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Re: Fedora Core 2 wishlists

On Tue, Dec 09, 2003 at 08:37:43PM +0000, Dave Jones wrote:
> On Tue, 2003-12-09 at 16:35, Bill Rugolsky Jr. wrote:
> > o Ext3 online fs growth (may get merged upstream ...)
> This appeared in Arjan's 2.6 RPM, but I chose not to include
> it in the rawhide kernel. The reasoning behind this was the
> 'Stay close to mainline' objective of Fedora.
> At some point before FC2 beta1, decisions are going to have to be
> made to decide how much we want to deviate away from this goal.
> User feedback is an important factor here. A feature 1-2 people want
> is far less likely to get included than something dozens of folks
> are clamouring for.

On the scale from RH9 kernel <---> "close to mainline", I'd like to
argue for a middle ground for patches that are not intrusive to the point
that they break most other patches.  IMHO, the only thing wrong with 100
bugfix or minor enhancement patchlets is that they aren't being merged
into mainline quick enough.  But if they are orthogonal, I'd rather
see them in there.

E.g., in earlier Red Hat kernels, rmap, O(1)-sched, and the inode shrink
patches led to frequent patching headaches, because they touched central
parts of the core (VM, scheduler, VFS) all over the place. No joy applying
NFS and other fixes.  But I persisted in using the Red Hat kernels as a
base, because I *wanted* the benefits of all of that stabilization work.

The numerous cleanups in 2.5 may have seemingly made this type of thing
less of a problem.  (It seems that Linus v. -mm causes fewer headaches
than -ac ever did).

On the specific issue of Ext3 online resizing, I think that if it
is thoroughly tested, it should go into Fedora, even if Andrew Morton
is in no hurry to merge it into 2.6.

  - Technically, the patch seems rather safe and unintrusive.  The
    crucial step -- inform the kernel about the new block groups --
    is well-localized.

  - Device Mapper is going to make volume management attractive,
    if only for the consistent backups and background fsck.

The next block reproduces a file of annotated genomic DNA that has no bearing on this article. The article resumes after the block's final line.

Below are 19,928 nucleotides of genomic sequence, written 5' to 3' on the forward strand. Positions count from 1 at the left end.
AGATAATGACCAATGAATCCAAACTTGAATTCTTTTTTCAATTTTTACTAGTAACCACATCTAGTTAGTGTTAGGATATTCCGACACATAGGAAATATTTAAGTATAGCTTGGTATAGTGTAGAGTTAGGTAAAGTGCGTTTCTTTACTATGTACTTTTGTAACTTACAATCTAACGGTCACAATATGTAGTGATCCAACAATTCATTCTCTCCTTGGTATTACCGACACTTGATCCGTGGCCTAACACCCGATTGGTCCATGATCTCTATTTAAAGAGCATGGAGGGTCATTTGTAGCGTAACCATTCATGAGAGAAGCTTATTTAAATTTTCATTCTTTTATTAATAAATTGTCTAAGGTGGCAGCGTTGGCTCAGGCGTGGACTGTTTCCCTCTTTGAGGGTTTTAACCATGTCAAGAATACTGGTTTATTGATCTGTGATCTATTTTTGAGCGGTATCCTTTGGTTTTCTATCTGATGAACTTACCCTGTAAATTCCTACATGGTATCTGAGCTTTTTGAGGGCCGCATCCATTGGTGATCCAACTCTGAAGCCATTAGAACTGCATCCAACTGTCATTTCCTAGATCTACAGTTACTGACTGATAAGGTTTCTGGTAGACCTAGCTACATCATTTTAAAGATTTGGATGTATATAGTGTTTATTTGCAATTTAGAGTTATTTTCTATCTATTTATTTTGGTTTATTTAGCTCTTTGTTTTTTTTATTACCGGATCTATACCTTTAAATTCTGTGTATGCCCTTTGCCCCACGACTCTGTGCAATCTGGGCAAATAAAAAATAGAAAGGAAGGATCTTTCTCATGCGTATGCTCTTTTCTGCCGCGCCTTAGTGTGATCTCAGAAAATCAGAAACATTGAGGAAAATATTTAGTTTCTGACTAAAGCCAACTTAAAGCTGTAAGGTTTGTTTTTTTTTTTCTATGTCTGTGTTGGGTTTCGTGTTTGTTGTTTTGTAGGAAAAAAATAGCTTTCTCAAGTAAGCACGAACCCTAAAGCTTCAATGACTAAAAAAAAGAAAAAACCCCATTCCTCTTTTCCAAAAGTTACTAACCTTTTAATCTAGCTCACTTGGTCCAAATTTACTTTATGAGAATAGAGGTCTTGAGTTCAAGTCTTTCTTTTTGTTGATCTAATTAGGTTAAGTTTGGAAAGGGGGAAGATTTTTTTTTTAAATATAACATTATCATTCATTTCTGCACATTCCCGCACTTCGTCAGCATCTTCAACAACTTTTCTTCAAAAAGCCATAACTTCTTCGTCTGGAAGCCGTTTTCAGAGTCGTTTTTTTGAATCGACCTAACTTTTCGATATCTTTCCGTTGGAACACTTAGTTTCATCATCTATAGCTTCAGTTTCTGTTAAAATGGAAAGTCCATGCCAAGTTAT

- The other journaling filesystems have it already.

> IPMI is part of the standard 2.6 kernel already.

Yup, I meant the userland pieces.
> > o Regression Test suite.  Ideally, the user could chose to run
> >   (non-)destructive tests, compare with earlier runs, and optionally
> >   mail or POST the results (including a hardware description) to a central
> >   database.
> Someone else on this list (Xose?) suggested this, and I agree it'd be
> good to have some stress test tools/regression suites. However I can't
> help thinking that they'd belong more in Fedora extras.

It probably ought to start in Extras.  Eventually putting it in Core and
plugging it during installation/upgrade could have good "social
engineering" consequences.  Wouldn't it be nice to have results for
thousands of different configurations in a database?

In years past, Alan Cox acted as that database.

Everyone mailed their problems to Alan Cox, or posted them
on innumerable mail lists. Alan would do pattern recognition across
hundreds or thousands of reports, then chime in with something like
"your foobar IDE drive doesn't work with the B1 revision of the
xyzzy IDE chipset when using bios 2.0.  You can work around it by
upgrading to bios 2.0.3 or booting with kernel parameter bar=baz."

Alas, Alan has a life too, and can't always be there to hold our
hands. 8-P


	Bill Rugolsky

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